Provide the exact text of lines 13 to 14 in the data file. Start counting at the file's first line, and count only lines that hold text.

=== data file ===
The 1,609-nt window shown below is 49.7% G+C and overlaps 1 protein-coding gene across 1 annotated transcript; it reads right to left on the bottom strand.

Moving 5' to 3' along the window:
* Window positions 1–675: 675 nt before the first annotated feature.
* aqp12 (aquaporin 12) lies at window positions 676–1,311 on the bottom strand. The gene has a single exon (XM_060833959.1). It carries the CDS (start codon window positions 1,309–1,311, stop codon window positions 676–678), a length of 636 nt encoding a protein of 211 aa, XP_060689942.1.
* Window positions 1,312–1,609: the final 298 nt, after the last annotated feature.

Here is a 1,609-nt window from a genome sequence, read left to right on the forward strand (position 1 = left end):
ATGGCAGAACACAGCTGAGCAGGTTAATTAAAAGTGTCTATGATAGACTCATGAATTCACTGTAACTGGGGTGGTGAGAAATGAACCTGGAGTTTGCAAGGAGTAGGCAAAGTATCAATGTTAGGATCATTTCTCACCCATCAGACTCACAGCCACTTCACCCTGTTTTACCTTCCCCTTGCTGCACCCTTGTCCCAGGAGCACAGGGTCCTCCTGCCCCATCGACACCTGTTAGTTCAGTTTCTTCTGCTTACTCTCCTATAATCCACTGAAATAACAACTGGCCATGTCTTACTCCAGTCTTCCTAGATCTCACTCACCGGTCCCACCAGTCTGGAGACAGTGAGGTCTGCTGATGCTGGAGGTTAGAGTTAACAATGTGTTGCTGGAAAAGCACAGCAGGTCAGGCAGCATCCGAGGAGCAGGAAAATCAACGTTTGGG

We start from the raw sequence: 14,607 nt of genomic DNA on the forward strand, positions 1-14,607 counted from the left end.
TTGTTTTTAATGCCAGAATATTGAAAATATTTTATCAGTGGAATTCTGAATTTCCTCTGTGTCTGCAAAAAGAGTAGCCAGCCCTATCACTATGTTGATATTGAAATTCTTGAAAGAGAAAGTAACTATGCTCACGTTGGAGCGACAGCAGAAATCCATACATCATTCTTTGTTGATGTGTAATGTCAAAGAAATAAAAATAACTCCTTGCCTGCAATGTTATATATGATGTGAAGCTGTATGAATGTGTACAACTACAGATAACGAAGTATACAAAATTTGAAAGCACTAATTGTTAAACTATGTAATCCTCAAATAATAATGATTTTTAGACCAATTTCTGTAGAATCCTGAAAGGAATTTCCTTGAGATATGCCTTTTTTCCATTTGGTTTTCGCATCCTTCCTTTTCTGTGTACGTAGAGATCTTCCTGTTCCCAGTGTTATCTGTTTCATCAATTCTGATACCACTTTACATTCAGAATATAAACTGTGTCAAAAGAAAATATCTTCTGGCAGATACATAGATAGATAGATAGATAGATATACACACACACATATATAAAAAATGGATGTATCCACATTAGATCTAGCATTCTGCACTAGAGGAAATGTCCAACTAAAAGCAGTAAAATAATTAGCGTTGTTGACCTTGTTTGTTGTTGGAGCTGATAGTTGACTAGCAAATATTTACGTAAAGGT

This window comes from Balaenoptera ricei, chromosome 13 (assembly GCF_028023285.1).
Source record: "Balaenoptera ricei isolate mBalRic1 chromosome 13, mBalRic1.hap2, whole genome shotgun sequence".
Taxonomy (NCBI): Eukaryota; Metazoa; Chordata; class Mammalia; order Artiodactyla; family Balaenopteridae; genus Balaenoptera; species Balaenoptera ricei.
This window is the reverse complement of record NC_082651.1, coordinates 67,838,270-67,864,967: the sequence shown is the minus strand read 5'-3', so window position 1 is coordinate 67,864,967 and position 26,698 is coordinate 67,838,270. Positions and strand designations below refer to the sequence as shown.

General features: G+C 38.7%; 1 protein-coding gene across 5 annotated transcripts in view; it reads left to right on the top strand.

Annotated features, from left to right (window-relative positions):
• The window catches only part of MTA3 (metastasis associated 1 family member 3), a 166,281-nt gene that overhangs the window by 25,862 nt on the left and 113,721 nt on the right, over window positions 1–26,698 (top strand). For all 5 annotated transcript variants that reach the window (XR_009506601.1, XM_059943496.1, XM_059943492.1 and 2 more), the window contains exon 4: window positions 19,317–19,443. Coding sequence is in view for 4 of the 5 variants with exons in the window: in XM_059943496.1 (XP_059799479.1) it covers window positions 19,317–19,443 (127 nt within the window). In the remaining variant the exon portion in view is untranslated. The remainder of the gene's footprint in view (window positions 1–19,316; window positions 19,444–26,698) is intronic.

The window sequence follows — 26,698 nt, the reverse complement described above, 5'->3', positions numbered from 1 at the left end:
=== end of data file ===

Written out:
This window is the reverse complement of record NC_082651.1, coordinates 67,838,270-67,864,967: the sequence shown is the minus strand read 5'-3', so window position 1 is coordinate 67,864,967 and position 26,698 is coordinate 67,838,270. Positions and strand designations below refer to the sequence as shown.

General features: G+C 38.7%; 1 protein-coding gene across 5 annotated transcripts in view; it reads left to right on the top strand.